Aunty Bessie Yarram is a Noongar Elder whose involvement in Aboriginal affairs spans more than three decades. She has given a voice to many Aboriginal people throughout Gippsland and is highly regarded in the fields of justice and community development at a local, state and national level.
She was one of the first Aboriginal students at the local state school
One of 7 children, Bessie was born in 1938 on an Aboriginal mission at Gnowangerup in Western Australia. Her mother, Ruth Woods, was a Noongar woman and her father Thomas Hardy was an Englishman. Bessie was close to her siblings and they enjoyed a childhood of homemade board games, music and holidays to Bremer Bay. However, the family was not spared the racism of the day. Incidents where Bessie's mother was denied entry to businesses and hospitals left their mark.
Bessie's awareness of the negative attitudes towards Aboriginal people increased while attending the local state school, where she was one of the first Aboriginal students. She completed her secondary education at a boarding school in Perth, where she excelled at sport, including hockey. Bessie went on to train as a nurse and worked at several hospitals in the city.
Bessie and Noel devoted themselves to helping the local community
In 1957 Bessie married Noel Yarram, also of the Noongar nation. They would go on to have 6 children together. Noel joined the army and was posted to Malaya in 1958. Bessie accompanied her husband and for 2 years used her nursing skills as a volunteer for the Red Cross. After briefly returning to Western Australia, the family relocated to the Puckapunyal army base in central Victoria, where they lived for 20 years. During this time, Bessie became a kindergarten assistant.
At the end of the 1970s, the family settled in Sale, where Bessie and Noel quickly devoted themselves to helping the local community. A back injury forced Bessie to give up kindergarten work and she turned to volunteering, donating her time to organisations such as the St Vincent de Paul Society. She and Noel also provided a loving home to vulnerable young people in the region, welcoming many into their ever-growing family.
Ramahyuck District Aboriginal Corporation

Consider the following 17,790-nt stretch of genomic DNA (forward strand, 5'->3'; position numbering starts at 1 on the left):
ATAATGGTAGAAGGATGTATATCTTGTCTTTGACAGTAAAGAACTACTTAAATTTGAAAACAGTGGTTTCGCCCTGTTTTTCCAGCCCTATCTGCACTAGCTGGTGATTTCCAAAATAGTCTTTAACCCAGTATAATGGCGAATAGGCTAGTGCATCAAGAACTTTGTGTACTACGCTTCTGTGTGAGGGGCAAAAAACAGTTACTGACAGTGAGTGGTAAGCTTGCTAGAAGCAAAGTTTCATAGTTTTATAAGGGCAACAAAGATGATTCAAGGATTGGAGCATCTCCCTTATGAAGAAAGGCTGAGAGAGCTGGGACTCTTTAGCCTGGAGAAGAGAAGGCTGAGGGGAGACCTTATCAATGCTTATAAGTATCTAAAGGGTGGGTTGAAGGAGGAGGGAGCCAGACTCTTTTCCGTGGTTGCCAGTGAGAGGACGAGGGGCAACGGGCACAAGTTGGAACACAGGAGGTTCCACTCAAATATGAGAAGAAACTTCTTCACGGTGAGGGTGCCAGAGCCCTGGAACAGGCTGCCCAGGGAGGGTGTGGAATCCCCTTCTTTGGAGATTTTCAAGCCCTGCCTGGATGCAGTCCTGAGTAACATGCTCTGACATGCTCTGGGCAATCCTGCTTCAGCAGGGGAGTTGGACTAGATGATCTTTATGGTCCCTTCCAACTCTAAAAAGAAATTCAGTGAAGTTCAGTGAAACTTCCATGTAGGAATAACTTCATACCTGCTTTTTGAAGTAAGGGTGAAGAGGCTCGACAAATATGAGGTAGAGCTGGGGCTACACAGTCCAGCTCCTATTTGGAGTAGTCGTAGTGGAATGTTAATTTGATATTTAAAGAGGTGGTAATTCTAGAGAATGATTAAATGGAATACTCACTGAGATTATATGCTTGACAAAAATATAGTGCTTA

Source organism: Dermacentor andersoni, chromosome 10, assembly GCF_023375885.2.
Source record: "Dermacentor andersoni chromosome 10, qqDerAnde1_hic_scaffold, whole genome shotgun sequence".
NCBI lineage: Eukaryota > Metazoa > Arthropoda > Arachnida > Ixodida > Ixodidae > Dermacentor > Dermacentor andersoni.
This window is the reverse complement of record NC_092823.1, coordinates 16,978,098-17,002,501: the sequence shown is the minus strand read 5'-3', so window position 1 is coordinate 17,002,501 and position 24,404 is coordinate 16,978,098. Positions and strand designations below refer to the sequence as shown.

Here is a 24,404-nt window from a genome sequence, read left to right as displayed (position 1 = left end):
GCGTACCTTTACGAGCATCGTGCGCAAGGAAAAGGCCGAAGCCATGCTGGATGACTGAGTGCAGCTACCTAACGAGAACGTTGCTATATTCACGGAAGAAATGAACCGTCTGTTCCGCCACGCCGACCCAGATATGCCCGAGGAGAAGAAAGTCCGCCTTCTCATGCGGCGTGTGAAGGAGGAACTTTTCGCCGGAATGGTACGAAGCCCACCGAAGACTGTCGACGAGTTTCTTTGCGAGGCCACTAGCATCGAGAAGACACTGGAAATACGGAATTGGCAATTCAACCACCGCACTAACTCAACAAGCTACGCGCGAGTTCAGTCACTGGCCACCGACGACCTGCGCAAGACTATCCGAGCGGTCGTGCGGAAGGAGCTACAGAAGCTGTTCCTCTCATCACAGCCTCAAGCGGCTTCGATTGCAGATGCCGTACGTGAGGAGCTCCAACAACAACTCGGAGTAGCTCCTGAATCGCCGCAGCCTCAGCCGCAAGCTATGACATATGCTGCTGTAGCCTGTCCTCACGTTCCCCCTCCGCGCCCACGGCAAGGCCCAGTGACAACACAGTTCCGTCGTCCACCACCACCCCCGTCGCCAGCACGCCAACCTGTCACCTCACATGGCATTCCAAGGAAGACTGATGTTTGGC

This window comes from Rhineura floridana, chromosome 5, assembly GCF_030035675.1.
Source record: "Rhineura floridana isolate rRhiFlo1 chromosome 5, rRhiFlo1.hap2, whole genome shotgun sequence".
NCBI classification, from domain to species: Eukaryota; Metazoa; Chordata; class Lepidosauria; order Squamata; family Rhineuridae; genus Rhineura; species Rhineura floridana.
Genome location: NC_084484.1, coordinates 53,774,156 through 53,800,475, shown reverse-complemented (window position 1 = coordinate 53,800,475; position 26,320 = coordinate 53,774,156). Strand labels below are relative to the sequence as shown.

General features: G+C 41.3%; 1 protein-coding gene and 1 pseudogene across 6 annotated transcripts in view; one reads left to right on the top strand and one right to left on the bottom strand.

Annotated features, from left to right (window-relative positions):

In 1988 Bessie joined one of the first Aboriginal Community Justice Panels in the state and thereafter was on call 24 hours a day to assist Aboriginal people taken into police custody. Sadly, the following year saw the sudden passing of Noel. Bessie returned to work to support her children and extended family. She took a job at the Gippsland and East Gippsland Aboriginal Co-operative, where she helped implement successful projects, including employment initiatives, a long-running annual camp for Elders and seniors, and the Krowathunkooloong Keeping Place in Bairnsdale.
Before he passed away, Noel had begun planning for an Aboriginal corporation in Sale. Together with her family and other community members, Bessie set out to realise her husband's vision. Years of hard work followed, resulting in the Ramahyuck District Aboriginal Corporation. It grew from a makeshift office in a bedroom to become an incorporated organisation in 1992. Bessie was influential in securing funding for Ramahyuck and has held various positions on the board over the years. Today the corporation provides health and community services across Gippsland and employs over 130 people.
Aunty Bessie is considered indispensable
As a long-time member of the Regional Aboriginal Justice Advisory Committee for Gippsland, Aunty Bessie is considered indispensable. Currently serving her third term as Chairperson, her leadership has positioned her as a trusted intermediary between communities and policymakers. Aunty Bessie has sat as an Elder on the Koori Court since its establishment and successfully lobbied to bring the Koori Children's Court to Bairnsdale and Morwell.
It was Bessie's passionate advocacy that won support for the Wulgunggo Ngalu Learning Place in Yarram, which opened in 2008, and runs holistic programs for Aboriginal men who have been given community correction orders. Aunty Bessie also volunteers at the Fulham Correctional Centre, having been a cultural advisor during its development. Considered a mother figure, she has had a positive influence on many of the men serving time at the centre. It complements her ongoing efforts to build cultural awareness within the police and other social services.
Her reputation for pragmatism and straight talking has seen her opinion sought by service providers, government agencies and ministers
During her 3 year tenure as Chair of the National Aboriginal and Torres Strait Islander Home and Community Care Reference Group, Bessie oversaw the development of training tools covering areas such as financial management, dementia and incontinence. For many years, her reputation for pragmatism and straight talking has seen her opinion sought by service providers, government agencies and ministers.
This has resulted in contributions to numerous committees, including Ministerial Advisory Committees for seniors and dementia, the Commonwealth Games Seniors Working Group, the Victorian Government's Aboriginal Justice Forum, the East Gippsland Aboriginal Arts Corporation and the Local Aboriginal Education Consultative Group in Sale.
In 2001 Aunty Bessie was awarded a Centenary Medal. In 2008 she was inducted to the Victorian Honour Roll of Women and has since been invited to join the selection panel. In addition, she has received several local community awards. Bessie is a treasured source of wisdom and common sense to her close-knit family, including her seven grandchildren.
Despite several attempts to retire and indulge her love of gardening, Aunty Bessie shows no signs of slowing down. As committed as ever to her people and to Gippsland, she will continue to help others just as others will undoubtedly continue to value her help.
Reviewed 29 September 2019